# McCarthy 91 function

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McCarthy 91 function

The McCarthy 91 function is a recursive function, defined by computer scientist John McCarthy as a test case for formal verification within computer science.

The McCarthy 91 function is defined as

$M(n)=\left\{\begin{matrix} n - 10, & \mbox{if }n > 100\mbox{ } \\ M(M(n+11)), & \mbox{if }n \le 100\mbox{ } \end{matrix}\right.$

The results of evaluating the function are given by M(n) = 91 for all integer arguments n ≤ 100, and M(n) = n − 10 for n ≥ 101.

## History

The 91 function was introduced in papers published by Zohar Manna, Amir Pnueli and John McCarthy in 1970. These papers represented early developments towards the application of formal methods to program verification. The 91 function was chosen for having a complex recursion pattern (contrasted with simple patterns, such as defining f(n) by means of f(n − 1)). The example was popularized by Manna's book, Mathematical Theory of Computation (1974). As the field of Formal Methods advanced, this example appeared repeatedly in the research literature. In particular, it is viewed as a "challenge problem" for automated program verification.

Often, it is easier to reason about non-recursive computation. As one of the examples used to demonstrate such reasoning, Manna's book includes a non-recursive algorithm that simulates the original (recursive) 91 function. Many of the papers that report an "automated verification" (or termination proof) of the 91 function only handle the non-recursive version.

A formal derivation of the non-recursive version from the recursive one was given in a 1980 article by Mitchell Wand, based on the use of continuations.

## Examples

Example A:

M(99) = M(M(110)) since 99 ≤ 100
= M(100)    since 110 > 100
= M(M(111)) since 100 ≤ 100
= M(101)    since 111 > 100
= 91        since 101 > 100


Example B:

M(87) = M(M(98))
= M(M(M(109)))
= M(M(99))
= M(M(M(110)))
= M(M(100))
= M(M(M(111)))
= M(M(101))
= M(91)
= M(M(102))
= M(92)
= M(M(103))
= M(93)
.... Pattern continues
= M(99)
(same as example A)
= 91


## Code

Here is how John McCarthy may have written this function in Lisp, the language he invented:

(defun mc91 (n)
(cond ((<= n 100) (mc91 (mc91 (+ n 11))))
(t (- n 10))))


Here is an implementation of the non-recursive algorithm in C:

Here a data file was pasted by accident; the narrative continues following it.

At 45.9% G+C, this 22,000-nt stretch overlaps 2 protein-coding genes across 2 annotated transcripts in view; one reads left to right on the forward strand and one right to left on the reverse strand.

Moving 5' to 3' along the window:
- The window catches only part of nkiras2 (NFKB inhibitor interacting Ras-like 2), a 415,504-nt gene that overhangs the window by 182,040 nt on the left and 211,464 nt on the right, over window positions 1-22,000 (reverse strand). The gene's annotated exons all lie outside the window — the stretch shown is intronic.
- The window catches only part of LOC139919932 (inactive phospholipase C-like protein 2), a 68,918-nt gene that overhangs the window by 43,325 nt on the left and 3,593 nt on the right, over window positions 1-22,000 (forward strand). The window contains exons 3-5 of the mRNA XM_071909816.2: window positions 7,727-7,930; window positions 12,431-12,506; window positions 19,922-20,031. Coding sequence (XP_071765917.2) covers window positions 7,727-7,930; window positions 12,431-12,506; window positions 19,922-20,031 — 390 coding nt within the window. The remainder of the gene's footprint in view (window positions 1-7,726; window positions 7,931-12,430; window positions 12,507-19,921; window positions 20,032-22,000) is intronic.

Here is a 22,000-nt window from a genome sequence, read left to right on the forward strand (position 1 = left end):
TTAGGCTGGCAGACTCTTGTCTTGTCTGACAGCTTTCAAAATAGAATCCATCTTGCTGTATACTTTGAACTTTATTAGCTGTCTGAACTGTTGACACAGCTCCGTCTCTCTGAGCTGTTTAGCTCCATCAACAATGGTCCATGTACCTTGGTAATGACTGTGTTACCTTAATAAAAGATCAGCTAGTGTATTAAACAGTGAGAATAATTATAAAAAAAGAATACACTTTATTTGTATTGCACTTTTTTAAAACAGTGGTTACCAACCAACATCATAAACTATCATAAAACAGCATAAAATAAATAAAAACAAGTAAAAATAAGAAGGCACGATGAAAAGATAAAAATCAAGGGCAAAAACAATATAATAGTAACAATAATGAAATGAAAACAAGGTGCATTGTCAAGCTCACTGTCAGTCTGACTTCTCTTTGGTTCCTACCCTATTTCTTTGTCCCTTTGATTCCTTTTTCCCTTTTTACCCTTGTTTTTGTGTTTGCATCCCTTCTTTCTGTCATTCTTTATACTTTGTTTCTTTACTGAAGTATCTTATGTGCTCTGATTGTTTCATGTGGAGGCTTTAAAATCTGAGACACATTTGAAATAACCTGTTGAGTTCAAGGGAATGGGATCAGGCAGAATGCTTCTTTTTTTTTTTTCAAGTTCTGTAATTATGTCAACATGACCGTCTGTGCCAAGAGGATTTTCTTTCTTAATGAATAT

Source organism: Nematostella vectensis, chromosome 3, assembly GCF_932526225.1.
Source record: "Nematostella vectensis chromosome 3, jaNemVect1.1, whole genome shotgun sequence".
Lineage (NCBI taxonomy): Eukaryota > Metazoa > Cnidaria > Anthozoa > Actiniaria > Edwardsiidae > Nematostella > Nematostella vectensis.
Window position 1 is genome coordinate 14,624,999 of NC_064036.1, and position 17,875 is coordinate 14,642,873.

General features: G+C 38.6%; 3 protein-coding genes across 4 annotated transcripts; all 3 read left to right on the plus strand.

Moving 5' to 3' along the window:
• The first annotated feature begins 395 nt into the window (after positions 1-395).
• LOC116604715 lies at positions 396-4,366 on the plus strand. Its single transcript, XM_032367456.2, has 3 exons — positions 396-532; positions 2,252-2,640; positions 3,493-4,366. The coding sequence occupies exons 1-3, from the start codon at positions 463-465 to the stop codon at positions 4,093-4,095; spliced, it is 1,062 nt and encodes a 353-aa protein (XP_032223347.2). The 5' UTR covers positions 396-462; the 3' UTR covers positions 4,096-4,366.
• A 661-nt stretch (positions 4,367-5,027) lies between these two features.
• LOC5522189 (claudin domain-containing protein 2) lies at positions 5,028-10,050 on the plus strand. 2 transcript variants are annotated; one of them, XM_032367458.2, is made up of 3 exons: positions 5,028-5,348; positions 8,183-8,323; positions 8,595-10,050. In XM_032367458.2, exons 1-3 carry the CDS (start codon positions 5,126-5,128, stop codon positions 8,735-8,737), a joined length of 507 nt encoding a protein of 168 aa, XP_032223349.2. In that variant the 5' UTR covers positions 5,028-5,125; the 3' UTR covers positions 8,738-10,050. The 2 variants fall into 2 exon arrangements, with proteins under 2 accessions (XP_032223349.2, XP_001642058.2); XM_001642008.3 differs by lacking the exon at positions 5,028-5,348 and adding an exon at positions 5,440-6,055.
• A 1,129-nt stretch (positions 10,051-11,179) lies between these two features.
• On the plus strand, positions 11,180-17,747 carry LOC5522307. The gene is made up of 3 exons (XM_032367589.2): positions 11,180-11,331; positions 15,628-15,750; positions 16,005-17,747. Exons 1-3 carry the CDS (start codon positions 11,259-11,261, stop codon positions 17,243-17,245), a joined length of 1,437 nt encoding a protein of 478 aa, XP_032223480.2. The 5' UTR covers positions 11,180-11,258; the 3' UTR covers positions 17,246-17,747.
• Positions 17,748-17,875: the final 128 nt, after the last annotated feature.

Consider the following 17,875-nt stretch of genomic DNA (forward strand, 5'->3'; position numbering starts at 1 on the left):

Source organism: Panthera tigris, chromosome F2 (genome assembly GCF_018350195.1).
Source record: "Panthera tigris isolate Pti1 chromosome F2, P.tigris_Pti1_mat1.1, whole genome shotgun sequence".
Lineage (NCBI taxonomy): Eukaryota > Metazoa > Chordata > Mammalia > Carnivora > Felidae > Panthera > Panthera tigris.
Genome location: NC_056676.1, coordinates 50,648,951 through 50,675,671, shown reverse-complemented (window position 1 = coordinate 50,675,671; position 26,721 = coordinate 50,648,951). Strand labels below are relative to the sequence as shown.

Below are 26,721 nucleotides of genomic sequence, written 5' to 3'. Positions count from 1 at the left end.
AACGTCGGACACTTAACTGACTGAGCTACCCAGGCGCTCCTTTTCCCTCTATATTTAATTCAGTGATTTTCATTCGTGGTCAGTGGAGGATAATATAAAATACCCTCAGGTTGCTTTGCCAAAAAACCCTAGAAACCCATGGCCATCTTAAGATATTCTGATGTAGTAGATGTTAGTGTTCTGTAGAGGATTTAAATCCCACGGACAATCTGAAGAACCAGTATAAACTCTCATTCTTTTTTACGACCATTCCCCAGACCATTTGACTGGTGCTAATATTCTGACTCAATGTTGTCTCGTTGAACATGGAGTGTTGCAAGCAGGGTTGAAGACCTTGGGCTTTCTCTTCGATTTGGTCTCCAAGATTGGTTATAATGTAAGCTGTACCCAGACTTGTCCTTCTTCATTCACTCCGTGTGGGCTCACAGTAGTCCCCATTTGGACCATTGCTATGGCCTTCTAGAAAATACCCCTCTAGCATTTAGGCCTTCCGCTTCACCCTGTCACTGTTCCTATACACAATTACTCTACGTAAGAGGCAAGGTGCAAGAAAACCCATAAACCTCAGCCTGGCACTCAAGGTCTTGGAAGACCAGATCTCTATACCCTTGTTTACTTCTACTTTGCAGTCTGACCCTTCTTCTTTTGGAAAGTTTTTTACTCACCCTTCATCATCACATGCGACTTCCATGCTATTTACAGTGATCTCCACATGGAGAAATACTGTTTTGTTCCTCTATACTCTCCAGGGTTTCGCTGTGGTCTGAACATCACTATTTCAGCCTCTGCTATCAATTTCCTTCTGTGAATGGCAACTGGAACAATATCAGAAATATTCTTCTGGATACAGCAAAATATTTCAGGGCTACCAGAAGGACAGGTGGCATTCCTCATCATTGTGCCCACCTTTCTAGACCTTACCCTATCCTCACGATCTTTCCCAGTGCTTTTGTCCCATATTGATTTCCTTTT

int mccarthy(int n)
{
int c;
for (c = 1; c != 0; ) {
if (n > 100) {
n = n - 10;
c--;
} else {
n = n + 11;
c++;
}
}
return n;
}


## Proof

Here is a proof that the function behaves as expected.

For 90 ≤ n < 101,

M(n) = M(M(n + 11))
= M(n + 11 - 10), where n + 11 >= 101 since n >= 90
= M(n + 1)


So M(n) = 91 for 90 ≤ n < 101.

We can use this as a base case for induction on blocks of 11 numbers, like so:

Assume that M(n) = 91 for an < a + 11.

Then, for any n such that a - 11 ≤ n < a,

M(n) = M(M(n + 11))
= M(91), by hypothesis, since a ≤ n + 11 < a + 11
= 91, by the base case.


Now by induction M(n) = 91 for any n in such a block. There are no holes between the blocks, so M(n) = 91 for n < 101. We can also add n = 101 as a special case.

## Knuth's generalization

Donald Knuth generalized the 91 function to include additional parameters. John Cowles developed a formal proof that Knuth's generalized function was total, using the ACL2 theorem prover.

## References

• Zohar Manna and Amir Pnueli (July 1970). "Formalization of Properties of Functional Programs". Journal of the ACM 17 (3): 555–569. doi:10.1145/321592.321606.
• Zohar Manna and John McCarthy (1970). "Properties of programs and partial function logic". Machine Intelligence 5.
• Zohar Manna. Mathematical Theory of Computation. McGraw-Hill Book Company, New-York, 1974. Reprinted in 2003 by Dover Publications.
• Mitchell Wand (January 1980). "Continuation-Based Program Transformation Strategies". Journal of the ACM 27 (1): 164–180. doi:10.1145/322169.322183.
• Donald E. Knuth (1991). "Textbook Examples of Recursion". Artificial intelligence and mathematical theory of computation. arXiv:cs/9301113.
• John Cowles (2000). "Knuth's generalization of McCarthy's 91 function". Computer-Aided reasoning: ACL2 case studies. Kluwer Academic Publishers. pp. 283–299.

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